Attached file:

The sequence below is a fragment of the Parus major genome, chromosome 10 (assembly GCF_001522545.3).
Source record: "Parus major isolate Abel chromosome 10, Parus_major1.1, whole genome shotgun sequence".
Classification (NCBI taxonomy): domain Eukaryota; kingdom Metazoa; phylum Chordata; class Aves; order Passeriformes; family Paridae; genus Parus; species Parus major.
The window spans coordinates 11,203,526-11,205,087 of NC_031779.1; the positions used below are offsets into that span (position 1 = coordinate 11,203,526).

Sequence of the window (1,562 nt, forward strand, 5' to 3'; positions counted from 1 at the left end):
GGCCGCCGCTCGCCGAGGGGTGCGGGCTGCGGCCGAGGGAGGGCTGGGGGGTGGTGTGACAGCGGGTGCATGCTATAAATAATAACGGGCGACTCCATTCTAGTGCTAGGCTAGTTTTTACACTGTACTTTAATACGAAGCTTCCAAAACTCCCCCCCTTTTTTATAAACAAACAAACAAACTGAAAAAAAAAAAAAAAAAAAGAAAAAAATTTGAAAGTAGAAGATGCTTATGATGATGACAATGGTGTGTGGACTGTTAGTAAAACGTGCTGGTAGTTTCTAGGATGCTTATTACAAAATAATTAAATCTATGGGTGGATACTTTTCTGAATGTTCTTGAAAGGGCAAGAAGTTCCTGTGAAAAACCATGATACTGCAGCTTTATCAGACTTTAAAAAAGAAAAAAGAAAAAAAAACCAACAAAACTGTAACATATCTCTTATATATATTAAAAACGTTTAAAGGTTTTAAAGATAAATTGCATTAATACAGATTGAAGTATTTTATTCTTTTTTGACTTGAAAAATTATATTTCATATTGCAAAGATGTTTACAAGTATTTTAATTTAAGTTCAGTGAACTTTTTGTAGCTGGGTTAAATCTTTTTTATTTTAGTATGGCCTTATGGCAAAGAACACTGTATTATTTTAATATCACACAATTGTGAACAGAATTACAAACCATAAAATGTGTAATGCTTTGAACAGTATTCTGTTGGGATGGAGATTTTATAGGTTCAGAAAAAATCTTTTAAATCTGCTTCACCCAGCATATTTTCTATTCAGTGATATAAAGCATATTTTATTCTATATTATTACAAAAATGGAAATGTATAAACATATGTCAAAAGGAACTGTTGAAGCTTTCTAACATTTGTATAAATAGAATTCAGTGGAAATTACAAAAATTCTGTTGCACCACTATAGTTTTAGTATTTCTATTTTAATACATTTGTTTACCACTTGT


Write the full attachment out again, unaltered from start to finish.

The sequence below is a fragment of the Parus major genome, chromosome 10 (assembly GCF_001522545.3).
Source record: "Parus major isolate Abel chromosome 10, Parus_major1.1, whole genome shotgun sequence".
Classification (NCBI taxonomy): domain Eukaryota; kingdom Metazoa; phylum Chordata; class Aves; order Passeriformes; family Paridae; genus Parus; species Parus major.
The window spans coordinates 11,203,526-11,205,087 of NC_031779.1; the positions used below are offsets into that span (position 1 = coordinate 11,203,526).

Sequence of the window (1,562 nt, forward strand, 5' to 3'; positions counted from 1 at the left end):
GGCCGCCGCTCGCCGAGGGGTGCGGGCTGCGGCCGAGGGAGGGCTGGGGGGTGGTGTGACAGCGGGTGCATGCTATAAATAATAACGGGCGACTCCATTCTAGTGCTAGGCTAGTTTTTACACTGTACTTTAATACGAAGCTTCCAAAACTCCCCCCCTTTTTTATAAACAAACAAACAAACTGAAAAAAAAAAAAAAAAAAAGAAAAAAATTTGAAAGTAGAAGATGCTTATGATGATGACAATGGTGTGTGGACTGTTAGTAAAACGTGCTGGTAGTTTCTAGGATGCTTATTACAAAATAATTAAATCTATGGGTGGATACTTTTCTGAATGTTCTTGAAAGGGCAAGAAGTTCCTGTGAAAAACCATGATACTGCAGCTTTATCAGACTTTAAAAAAGAAAAAAGAAAAAAAAACCAACAAAACTGTAACATATCTCTTATATATATTAAAAACGTTTAAAGGTTTTAAAGATAAATTGCATTAATACAGATTGAAGTATTTTATTCTTTTTTGACTTGAAAAATTATATTTCATATTGCAAAGATGTTTACAAGTATTTTAATTTAAGTTCAGTGAACTTTTTGTAGCTGGGTTAAATCTTTTTTATTTTAGTATGGCCTTATGGCAAAGAACACTGTATTATTTTAATATCACACAATTGTGAACAGAATTACAAACCATAAAATGTGTAATGCTTTGAACAGTATTCTGTTGGGATGGAGATTTTATAGGTTCAGAAAAAATCTTTTAAATCTGCTTCACCCAGCATATTTTCTATTCAGTGATATAAAGCATATTTTATTCTATATTATTACAAAAATGGAAATGTATAAACATATGTCAAAAGGAACTGTTGAAGCTTTCTAACATTTGTATAAATAGAATTCAGTGGAAATTACAAAAATTCTGTTGCACCACTATAGTTTTAGTATTTCTATTTTAATACATTTGTTTACCACTTGT